Apparently Unwilling To Learn From Florida & Texas’s Failures, Georgia Moves Forward With Unconstitutional Content Moderation Bill
from the haven't-we-done-this-already dept
It seems that each week another ridiculously unconstitutional “content moderation” bill pops up in another state. Beyond the fact that nearly all of these bills are preempted by federal law (and are unconstitutional under the 1st Amendment) it seems that state legislatures feel the need to score political points. And it’s not just one party. As we’ve detailed, Republican legislatures are pushing bills trying to limit the ability of websites to moderate, while Democratic legislatures are pushing bills to force companies to moderate more. Both are unconstitutional.
So far, the Republican bills have gotten further, which means we already have examples of courts telling those state legislatures to knock it off. These kinds of laws have already been tossed out in both Florida and Texas as unconstitutional (though both rulings are now being appealed). But rather than recognizing that maybe this is a giant waste of taxpayer money, the state of Georgia appears to be moving forward, full steam ahead with its own such bill.
Facebook and Twitter would be prohibited from deleting posts or removing users based on the views they express, according to a bill that passed the Georgia Senate on Tuesday.
The legislation, supported by Republican senators who believe social media companies have censored GOP opinions, would allow the companies to be sued in Georgia courts.
The Senate voted 33-21 to approve the measure, Senate Bill 393, which now advances to the state House.
The text of the bill is just as dumb and clearly unconstitutional as you’d expect. First it just out and out declares social media a common carrier — despite that not making any sense at all. Then it says:
(a) A common carrier shall not censor or discriminate against a user, a user’s expression, or a user’s ability to receive the expression of another person based on:
(1) The viewpoint of the user or another person;
(2) The viewpoint represented in the user’s expression or another person’s expression;
(3) A user’s geographic location in this state or any part of this state; or
(4) The actual or perceived race, color, ethnicity, religion, religious beliefs, political beliefs, political affiliation, national origin, sex, gender, sexual orientation, or disability of a user or another person or of a class of users or a class of other persons.
(b) This Code section shall apply regardless of whether the viewpoint is an expression that is communicated on or through the common carrier or elsewhere.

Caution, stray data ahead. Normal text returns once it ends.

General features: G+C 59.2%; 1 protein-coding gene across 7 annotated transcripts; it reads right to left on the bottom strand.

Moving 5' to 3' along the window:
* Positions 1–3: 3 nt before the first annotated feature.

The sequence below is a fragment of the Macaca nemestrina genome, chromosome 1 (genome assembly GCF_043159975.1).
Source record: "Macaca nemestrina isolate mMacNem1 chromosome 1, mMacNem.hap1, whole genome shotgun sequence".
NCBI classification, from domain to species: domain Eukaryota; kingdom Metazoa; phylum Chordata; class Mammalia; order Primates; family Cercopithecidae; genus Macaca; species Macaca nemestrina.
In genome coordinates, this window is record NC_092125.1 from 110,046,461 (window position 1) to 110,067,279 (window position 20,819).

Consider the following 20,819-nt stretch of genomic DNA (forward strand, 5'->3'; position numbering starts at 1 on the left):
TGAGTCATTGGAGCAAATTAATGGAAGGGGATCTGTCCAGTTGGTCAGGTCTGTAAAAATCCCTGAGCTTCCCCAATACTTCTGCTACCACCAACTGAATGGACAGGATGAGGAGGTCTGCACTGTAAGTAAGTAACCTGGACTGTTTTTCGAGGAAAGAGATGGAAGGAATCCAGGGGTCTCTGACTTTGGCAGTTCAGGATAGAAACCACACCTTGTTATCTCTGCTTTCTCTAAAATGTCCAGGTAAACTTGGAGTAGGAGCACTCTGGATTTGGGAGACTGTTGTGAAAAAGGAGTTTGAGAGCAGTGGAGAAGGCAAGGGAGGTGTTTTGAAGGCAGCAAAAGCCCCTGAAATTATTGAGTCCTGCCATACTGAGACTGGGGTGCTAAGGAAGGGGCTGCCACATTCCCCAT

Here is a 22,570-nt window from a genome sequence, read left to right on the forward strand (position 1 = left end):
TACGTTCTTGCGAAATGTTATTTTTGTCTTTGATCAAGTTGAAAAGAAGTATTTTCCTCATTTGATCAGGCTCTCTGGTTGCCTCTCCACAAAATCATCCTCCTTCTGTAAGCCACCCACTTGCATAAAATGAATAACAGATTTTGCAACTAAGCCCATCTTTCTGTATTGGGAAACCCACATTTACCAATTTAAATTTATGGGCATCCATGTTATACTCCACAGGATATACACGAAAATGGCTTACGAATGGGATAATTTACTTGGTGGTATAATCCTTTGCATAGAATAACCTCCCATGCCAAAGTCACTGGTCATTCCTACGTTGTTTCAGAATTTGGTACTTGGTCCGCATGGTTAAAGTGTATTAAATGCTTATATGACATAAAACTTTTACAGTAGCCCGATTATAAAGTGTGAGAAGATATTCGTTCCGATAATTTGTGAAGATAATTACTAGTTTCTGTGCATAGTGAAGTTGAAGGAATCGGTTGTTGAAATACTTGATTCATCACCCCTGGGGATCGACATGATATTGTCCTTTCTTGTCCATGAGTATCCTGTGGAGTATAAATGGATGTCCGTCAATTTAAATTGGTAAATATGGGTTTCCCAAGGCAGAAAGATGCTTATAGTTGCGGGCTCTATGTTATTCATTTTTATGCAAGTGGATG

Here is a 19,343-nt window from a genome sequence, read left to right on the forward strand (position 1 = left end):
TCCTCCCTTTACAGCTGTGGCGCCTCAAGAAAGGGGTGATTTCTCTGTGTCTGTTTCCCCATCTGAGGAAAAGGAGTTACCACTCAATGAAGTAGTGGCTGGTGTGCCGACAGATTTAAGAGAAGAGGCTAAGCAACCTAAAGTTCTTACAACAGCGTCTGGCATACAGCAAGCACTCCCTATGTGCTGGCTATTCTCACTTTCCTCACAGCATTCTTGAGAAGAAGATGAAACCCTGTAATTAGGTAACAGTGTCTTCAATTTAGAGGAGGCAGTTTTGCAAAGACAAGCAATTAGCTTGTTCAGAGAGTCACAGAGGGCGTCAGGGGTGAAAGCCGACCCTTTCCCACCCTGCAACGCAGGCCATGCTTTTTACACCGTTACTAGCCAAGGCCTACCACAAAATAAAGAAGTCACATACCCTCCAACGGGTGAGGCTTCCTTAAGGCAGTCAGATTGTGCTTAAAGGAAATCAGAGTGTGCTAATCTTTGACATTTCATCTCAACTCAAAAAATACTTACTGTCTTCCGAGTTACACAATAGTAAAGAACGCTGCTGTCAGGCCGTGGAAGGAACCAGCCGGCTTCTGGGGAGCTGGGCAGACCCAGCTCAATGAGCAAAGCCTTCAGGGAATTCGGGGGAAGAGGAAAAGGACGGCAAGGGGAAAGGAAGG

So if your “viewpoint” is “kill all people who don’t look like me” you could not be suspended from social media, even if you spend all your time harassing people who don’t look like you. Hell, because of section (b) that includes if you do stuff off-platform as well.
Anyway, this is even more blatantly unconstitutional than both the Florida and Texas bills, which at least pretended to limit their scope and reach much more narrowly.
Perhaps hilariously recognizing that this bill is completely unworkable, they include an “exemption” for certain areas:
(a) Nothing in this chapter shall be construed to prohibit or restrict a common carrier from censoring:
(1) An expression that the common carrier is specifically authorized to censor by federal law;
(2) Any unlawful expression, including, but not limited to, an expression that unlawfully harasses individuals or unlawfully incites violence; or
(3) Any expression that is obscene, lewd, lascivious, filthy, excessively violent, or harassing
Of course, note that when it comes to harassment, they limit the exemption to action that “unlawfully” harasses, which covers almost none of what most people consider harassment. Also, the “obscene, lewd, lascivious, filthy, excessively violent, or harassing” language is hilarious since it’s basically taken straight from Section 230 (which preempts this bill), but fails to recognize that such things are very much in the eye of the website owner themself.
In other words, this bill is a bill to wipe away Section 230 (which it can’t do as a state law), because now any removal would have to be litigated over the specific reasons for the removal.
Also, if you want to highlight just how much this is a bill of attainder directly targeting certain companies, it explicitly exempts “broadband services” — which actually do meet the common definition of a common carrier service. So broadband providers get the explicit right in this bill to kick people off the entire internet for their viewpoints, but Twitter cannot remove a harassing user. Genius.
And a total waste of taxpayer money.